That is why the new EU proposal as currently written is reason for concern. It calls for a self-certification scheme through which companies will carry out supply chain due diligence to monitor imports of tin, tantalum, tungsten, and gold originating in conflict-affected and high-risk areas. The aim is to reassure consumers that companies have made serious efforts to break the link between mineral extraction and trading, and funding armed conflict. But the scheme’s voluntary nature of reporting, and lack of adequate enforcement mechanisms could, if approved, result in undermining advances made since 2010.
As John Ruggie, former UN special representative on business and human rights pointed out in a recent letter to EU President Jose Manuel Barroso:
“There is no doubt that reporting – not least for companies many tiers removed from the abusive practices – needs to be targeted, manageable and proportionate. (But) a move to make reporting entirely optional risks leaving the most responsible companies exposed while those least attentive to their human rights responsibilities continue their current practices undeterred. It is surely through requiring the same reporting standards across companies that the Commission can help drive improvements where they are most needed and advance corporate respect for human rights in practice.”
So what should be done now to move the EU proposal in the right direction? Aligning the EU approach with US Dodd-Frank reporting requirements to avoid conflicting rules is the priority. This should draw on other precedents, such as the supply chain due diligence and transparency guidance developed by the OECD, combined with a liability regime modelled on the EU Timber Regulation.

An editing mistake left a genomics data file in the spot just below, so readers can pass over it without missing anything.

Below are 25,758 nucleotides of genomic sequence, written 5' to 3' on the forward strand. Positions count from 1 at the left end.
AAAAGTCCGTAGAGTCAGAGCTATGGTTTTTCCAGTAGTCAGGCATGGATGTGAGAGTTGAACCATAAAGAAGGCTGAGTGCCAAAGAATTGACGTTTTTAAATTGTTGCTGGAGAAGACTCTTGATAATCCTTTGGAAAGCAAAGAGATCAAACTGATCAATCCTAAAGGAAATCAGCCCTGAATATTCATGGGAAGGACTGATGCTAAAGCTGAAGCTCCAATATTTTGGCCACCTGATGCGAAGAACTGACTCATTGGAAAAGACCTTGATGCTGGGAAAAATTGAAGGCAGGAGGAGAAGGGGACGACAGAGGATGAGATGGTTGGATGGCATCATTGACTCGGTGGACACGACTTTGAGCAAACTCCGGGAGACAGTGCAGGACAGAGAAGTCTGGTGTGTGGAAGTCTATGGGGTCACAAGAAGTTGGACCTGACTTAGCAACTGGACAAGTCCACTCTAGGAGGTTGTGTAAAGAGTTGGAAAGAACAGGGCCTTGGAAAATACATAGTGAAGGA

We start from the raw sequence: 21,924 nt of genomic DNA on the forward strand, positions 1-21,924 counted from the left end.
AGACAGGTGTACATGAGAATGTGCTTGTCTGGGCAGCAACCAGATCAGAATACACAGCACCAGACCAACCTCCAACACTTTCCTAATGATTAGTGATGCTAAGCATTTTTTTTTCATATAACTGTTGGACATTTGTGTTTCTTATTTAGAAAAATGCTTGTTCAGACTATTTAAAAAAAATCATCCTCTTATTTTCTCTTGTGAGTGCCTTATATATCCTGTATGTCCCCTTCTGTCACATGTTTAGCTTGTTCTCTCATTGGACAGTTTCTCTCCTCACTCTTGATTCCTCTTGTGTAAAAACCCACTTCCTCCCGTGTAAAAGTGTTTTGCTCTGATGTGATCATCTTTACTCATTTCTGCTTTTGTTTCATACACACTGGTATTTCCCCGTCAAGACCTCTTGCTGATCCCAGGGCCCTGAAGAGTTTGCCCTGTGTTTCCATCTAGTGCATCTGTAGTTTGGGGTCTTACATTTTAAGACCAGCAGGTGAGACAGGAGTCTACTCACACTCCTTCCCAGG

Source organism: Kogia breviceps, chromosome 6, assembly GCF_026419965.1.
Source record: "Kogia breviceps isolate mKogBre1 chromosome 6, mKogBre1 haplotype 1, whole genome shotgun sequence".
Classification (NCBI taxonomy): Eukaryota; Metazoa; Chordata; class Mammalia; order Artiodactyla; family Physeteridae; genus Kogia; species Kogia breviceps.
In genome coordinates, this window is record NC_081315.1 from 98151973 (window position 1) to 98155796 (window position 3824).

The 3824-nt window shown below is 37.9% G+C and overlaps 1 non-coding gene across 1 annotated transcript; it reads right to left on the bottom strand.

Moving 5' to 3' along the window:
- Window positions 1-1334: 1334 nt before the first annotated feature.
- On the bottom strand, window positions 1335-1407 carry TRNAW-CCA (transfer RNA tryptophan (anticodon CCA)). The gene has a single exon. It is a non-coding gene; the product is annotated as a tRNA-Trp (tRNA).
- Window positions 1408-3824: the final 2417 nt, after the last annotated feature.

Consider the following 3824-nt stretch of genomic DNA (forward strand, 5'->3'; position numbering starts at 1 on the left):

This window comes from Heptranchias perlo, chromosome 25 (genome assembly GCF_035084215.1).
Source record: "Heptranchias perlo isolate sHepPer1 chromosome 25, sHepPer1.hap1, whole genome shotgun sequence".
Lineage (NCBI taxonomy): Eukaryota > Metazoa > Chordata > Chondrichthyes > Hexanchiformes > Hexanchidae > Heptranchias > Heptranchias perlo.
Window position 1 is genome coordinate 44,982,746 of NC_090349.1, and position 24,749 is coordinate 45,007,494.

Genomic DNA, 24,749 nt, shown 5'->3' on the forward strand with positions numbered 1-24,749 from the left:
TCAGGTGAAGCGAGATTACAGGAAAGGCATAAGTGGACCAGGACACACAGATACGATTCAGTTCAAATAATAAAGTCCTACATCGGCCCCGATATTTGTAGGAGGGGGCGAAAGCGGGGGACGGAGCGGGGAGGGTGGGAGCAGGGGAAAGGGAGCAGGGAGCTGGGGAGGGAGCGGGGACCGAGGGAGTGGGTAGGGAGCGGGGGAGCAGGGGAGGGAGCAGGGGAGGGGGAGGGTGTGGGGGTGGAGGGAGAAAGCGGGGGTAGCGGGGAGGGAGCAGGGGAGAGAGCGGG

Ultimately, companies will have to return to the sources from the region, because the minerals are simply not available nor as accessible elsewhere. In addition to requiring due diligence and public reporting, the EU can show leadership by supporting local capacity building and provide technical assistance where appropriate to producing countries so that they can trade legally. Doing so would re-engage the region, besides extending positive incentives for companies that continue to source responsibly from Central Africa.
As discussions move forward, policy makers should consider what more can be done to further strengthen the EU proposal. For example, all minerals and end products that cannot be shown to be compliant with exporting and producing country laws should be prevented from entering the EU. The apparent severity of such a proposal would prompt action from those dragging their feet. Other possible incentives include trade finance incentives, such as offering reinsurance and risk insurance and export credit; linking company violations of the scheme to ineligibility for competing under public procurement; encouraging stock markets to include such companies in sustainability indices, if appropriate; and labelling of products that comply with standards to help consumers arrive at informed choices.
At the end of the day, twin strategies are needed – carrots through incentives, and sticks through disincentives. Companies that operate in high risk areas must know the risks to which they expose themselves and their people. They must pay heed to the warnings. They must comply with international standards. And they must make efforts to mitigate – and where necessary, eliminate – negative impacts.